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The Environmental Agency is planning to double its budget to $21 billion and expand its workforce of 18,000 to 230,000 regulators over the next four years.
The Clean Air Act states that any stationary source that emits as little as 100 tons of pollutants per year must get permits from the EPA and state agencies. A typical restaurant or apartment house sends out 100 tons of carbon dioxide (CO2). Currently about 14,000 entities have to get permits. But by regulating CO2 through the Clean Air Act, the number of businesses requiring EPA permits will soar to more than 6 million.
This potential explosion of regulators all began with a Supreme Court decision in a landmark environmental case decided in April 2007. The court’s ruling was an historic turning point in the environment of fright over global warming. The environmentalists almost went gaga over the court ruling. In a 5-4 strange decision the court said that carbon dioxide—the air every human and animal exhales—is a pollutant under the Clean Air Act and that the EPA had the power to regulate CO2 emissions from vehicles. The case, Massachusetts vs. EPA, was a defeat for the Bush Administration.
A key question in the case was: Does EPA have the discretion not to regulate those emissions?
The Court remanded the case to EPA, requiring the agency to review the contention that it had discretion in regulating carbon dioxide and other greenhouse gas emissions. The Court found the current rationale for not regulating to be inadequate and required the agency to articulate a reasonable basis in order to avoid regulation.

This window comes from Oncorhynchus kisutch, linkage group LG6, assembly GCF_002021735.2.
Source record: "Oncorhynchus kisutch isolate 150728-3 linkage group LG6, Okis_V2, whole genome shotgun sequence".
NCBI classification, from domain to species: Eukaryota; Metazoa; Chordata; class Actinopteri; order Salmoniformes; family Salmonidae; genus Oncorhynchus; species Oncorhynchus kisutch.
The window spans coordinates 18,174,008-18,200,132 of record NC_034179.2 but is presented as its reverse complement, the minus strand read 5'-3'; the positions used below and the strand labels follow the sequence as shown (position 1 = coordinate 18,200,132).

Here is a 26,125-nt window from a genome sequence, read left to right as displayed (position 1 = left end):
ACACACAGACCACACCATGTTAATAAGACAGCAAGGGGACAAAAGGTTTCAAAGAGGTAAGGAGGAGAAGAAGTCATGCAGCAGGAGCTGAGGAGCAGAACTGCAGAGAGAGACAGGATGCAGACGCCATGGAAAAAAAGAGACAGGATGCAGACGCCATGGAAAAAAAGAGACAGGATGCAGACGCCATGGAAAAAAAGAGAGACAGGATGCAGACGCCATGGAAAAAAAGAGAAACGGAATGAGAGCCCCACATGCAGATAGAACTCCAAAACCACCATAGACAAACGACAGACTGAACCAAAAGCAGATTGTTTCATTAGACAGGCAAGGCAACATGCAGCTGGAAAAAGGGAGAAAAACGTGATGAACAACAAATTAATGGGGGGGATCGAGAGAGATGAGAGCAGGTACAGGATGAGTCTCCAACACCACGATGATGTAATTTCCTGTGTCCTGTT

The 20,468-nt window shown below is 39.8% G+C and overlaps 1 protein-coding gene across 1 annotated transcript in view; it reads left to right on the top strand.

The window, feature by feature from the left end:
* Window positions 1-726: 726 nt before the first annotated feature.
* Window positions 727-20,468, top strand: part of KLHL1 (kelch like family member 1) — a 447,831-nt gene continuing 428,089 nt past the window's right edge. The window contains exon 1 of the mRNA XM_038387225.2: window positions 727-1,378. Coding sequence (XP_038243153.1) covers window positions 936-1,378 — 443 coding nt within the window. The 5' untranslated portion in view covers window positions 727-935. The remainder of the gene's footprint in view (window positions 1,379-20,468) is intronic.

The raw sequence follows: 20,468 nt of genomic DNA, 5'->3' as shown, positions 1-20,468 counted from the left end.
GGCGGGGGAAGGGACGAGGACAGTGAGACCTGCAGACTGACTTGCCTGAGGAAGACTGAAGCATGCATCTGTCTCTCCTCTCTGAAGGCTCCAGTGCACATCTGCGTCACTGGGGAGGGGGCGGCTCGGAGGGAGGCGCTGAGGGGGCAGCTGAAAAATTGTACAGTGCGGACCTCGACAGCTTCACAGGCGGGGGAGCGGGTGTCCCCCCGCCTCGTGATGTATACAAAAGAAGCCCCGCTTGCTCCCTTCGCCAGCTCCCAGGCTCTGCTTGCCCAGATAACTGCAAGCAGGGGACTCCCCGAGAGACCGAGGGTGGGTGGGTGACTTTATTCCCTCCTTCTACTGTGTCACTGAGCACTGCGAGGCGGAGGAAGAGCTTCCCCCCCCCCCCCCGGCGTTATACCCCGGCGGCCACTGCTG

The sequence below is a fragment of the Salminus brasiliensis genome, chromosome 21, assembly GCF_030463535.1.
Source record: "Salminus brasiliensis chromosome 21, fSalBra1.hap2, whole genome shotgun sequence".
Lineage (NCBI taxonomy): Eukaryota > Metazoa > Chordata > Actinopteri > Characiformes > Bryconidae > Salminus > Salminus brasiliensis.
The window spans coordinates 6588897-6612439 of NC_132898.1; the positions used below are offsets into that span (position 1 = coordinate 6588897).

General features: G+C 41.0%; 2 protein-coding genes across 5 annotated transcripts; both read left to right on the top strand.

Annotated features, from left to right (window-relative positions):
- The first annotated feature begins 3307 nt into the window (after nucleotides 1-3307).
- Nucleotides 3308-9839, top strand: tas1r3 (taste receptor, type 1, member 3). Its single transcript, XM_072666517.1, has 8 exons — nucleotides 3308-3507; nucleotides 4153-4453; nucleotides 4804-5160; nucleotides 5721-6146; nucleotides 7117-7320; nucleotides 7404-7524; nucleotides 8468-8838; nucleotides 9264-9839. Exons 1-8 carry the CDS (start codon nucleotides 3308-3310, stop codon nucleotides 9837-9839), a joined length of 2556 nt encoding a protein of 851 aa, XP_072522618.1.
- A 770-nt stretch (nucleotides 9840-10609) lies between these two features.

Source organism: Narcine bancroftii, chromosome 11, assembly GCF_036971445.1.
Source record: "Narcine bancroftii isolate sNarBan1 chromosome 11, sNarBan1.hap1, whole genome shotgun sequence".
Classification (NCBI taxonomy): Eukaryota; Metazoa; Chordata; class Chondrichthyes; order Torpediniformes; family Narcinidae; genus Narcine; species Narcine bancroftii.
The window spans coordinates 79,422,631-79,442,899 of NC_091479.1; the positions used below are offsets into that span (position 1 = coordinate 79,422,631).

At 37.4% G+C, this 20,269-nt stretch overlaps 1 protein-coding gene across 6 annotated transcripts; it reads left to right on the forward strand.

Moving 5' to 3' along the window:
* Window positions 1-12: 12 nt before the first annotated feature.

During the Bush Administration, the EPA had argued that it had no authority to regulate so-called “tailpipe emissions” of carbon dioxide and other greenhouse gases that supposedly contribute to global warming, because they are “non-point” emission sources. They are not fixed geographically, unlike coal-fired power plants that are “point” sources and closely regulated. Vehicles account for about 20 percent of U.S. carbon dioxide emissions, while power plants account for about 40 percent.
The case put three questions before the court:
Do states have the right to sue the EPA to challenge its decision?
Does the Clean Air Act give EPA the authority to regulate tailpipe emissions of greenhouse gases?
Does EPA have the discretion not to regulate those emissions?
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